After weeks of protests and swift reform on the part of lawmakers and police, the Black Lives Matter movement is rocking the pillars that uphold institutional racism and to date has swept some 2,000 cities in the U.S. and reached 60 other countries.
While there’s a lot written about how we can be better allies, how to find resources to educate ourselves and our kids on the experience of Black Americans, there’s so much more we can do. Chief among those is remembering to look farther down the road — beyond the immediate need to aid protesters and bolster Black-owned businesses — to ensure a future built on equity for marginalized people.
“It requires us to open our hearts, to listen to one another, and to commit ourselves to driving real and lasting change,” says Enrique Lores, HP’s president and CEO.
The HP Foundation, for its part, is pledging $500,000 to social justice organizations and has committed to double-matching employee contributions to some 20 groups, just a few of which are included below. HP is also hosting a series of town hall meetings for its 50,000 employees worldwide to identify the biggest opportunities to create a culture that’s not only inclusive, but actively anti-racist.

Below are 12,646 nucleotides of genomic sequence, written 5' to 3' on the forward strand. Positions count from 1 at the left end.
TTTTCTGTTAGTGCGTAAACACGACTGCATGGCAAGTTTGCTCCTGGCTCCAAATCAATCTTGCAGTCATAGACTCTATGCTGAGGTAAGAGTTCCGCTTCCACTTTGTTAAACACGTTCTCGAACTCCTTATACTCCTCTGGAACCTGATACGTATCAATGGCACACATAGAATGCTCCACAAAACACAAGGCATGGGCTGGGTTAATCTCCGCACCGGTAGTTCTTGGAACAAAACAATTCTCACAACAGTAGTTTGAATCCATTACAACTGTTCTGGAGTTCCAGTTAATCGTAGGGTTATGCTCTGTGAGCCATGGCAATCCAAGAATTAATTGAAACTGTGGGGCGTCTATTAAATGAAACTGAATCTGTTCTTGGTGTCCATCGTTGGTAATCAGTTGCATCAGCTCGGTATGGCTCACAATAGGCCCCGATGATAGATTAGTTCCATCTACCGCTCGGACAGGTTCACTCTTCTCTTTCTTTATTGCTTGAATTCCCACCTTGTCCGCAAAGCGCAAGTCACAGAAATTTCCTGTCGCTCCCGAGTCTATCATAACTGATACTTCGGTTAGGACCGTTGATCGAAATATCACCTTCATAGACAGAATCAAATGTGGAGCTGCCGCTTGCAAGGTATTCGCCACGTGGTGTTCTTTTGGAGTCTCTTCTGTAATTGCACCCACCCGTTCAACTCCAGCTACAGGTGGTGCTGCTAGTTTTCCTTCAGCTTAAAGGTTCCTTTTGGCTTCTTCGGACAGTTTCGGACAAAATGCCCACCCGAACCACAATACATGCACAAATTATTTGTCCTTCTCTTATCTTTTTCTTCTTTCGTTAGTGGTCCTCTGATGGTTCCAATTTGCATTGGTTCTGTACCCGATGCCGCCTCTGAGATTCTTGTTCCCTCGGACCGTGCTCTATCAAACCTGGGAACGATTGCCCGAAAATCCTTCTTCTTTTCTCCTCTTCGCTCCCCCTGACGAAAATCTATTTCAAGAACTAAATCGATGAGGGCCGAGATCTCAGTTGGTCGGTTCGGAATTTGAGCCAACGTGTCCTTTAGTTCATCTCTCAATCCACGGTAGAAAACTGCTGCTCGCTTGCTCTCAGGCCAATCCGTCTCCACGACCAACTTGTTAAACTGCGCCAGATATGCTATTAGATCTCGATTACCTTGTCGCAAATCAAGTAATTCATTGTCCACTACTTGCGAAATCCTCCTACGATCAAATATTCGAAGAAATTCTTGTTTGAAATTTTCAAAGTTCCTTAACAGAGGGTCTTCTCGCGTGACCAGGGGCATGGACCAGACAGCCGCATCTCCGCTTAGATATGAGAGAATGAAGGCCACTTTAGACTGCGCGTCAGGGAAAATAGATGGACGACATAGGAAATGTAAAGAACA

Here are four key areas where your support can make a difference for the long haul.
Investing in education and empowering youth
My Brother’s Keeper, an Obama Foundation project, supports young Black men to reach their full potential despite opportunity gaps in the education and job market. Grants have reached over $600 million for the organization, which helps students graduate from high school, advance to secondary education, and successfully enter the workforce.
Black Girls Code is a nonprofit that aims to increase the presence of women of color in the digital space by empowering girls ages seven to 17 to learn about computer science and technology. They host after school workshops with a goal to train 1 million girls by 2040 and fill the 1.4 million computing job openings in the U.S.
Elevating Black storytelling and cultural touchstones
The Smithsonian National Museum of African American History and Culture is the only national museum that is dedicated to exploring and documenting African American life, history, and culture. It’s a Washington, D.C. institution that encourages everyone to learn about its more than 36,000 artifacts and the community that shaped our nation.